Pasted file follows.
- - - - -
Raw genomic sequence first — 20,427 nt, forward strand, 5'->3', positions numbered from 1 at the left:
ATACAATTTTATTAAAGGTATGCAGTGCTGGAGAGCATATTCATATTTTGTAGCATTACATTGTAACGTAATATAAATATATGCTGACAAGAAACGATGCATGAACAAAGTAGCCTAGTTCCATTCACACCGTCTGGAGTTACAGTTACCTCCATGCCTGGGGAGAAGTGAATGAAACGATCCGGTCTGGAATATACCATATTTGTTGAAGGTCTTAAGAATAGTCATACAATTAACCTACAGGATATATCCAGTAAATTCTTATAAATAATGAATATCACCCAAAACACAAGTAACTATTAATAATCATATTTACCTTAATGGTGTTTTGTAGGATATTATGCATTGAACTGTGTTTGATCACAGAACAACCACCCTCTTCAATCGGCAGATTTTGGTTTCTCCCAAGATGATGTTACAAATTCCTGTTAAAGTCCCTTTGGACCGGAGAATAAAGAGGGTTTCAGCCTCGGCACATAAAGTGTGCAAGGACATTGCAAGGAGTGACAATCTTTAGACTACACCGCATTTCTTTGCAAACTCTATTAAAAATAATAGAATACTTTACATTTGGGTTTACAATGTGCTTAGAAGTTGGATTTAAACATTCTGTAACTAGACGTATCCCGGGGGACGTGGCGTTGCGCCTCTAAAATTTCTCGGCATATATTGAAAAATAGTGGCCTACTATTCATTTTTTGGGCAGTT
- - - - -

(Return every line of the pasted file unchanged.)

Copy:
Raw genomic sequence first — 20,427 nt, forward strand, 5'->3', positions numbered from 1 at the left:
ATACAATTTTATTAAAGGTATGCAGTGCTGGAGAGCATATTCATATTTTGTAGCATTACATTGTAACGTAATATAAATATATGCTGACAAGAAACGATGCATGAACAAAGTAGCCTAGTTCCATTCACACCGTCTGGAGTTACAGTTACCTCCATGCCTGGGGAGAAGTGAATGAAACGATCCGGTCTGGAATATACCATATTTGTTGAAGGTCTTAAGAATAGTCATACAATTAACCTACAGGATATATCCAGTAAATTCTTATAAATAATGAATATCACCCAAAACACAAGTAACTATTAATAATCATATTTACCTTAATGGTGTTTTGTAGGATATTATGCATTGAACTGTGTTTGATCACAGAACAACCACCCTCTTCAATCGGCAGATTTTGGTTTCTCCCAAGATGATGTTACAAATTCCTGTTAAAGTCCCTTTGGACCGGAGAATAAAGAGGGTTTCAGCCTCGGCACATAAAGTGTGCAAGGACATTGCAAGGAGTGACAATCTTTAGACTACACCGCATTTCTTTGCAAACTCTATTAAAAATAATAGAATACTTTACATTTGGGTTTACAATGTGCTTAGAAGTTGGATTTAAACATTCTGTAACTAGACGTATCCCGGGGGACGTGGCGTTGCGCCTCTAAAATTTCTCGGCATATATTGAAAAATAGTGGCCTACTATTCATTTTTTGGGCAGTT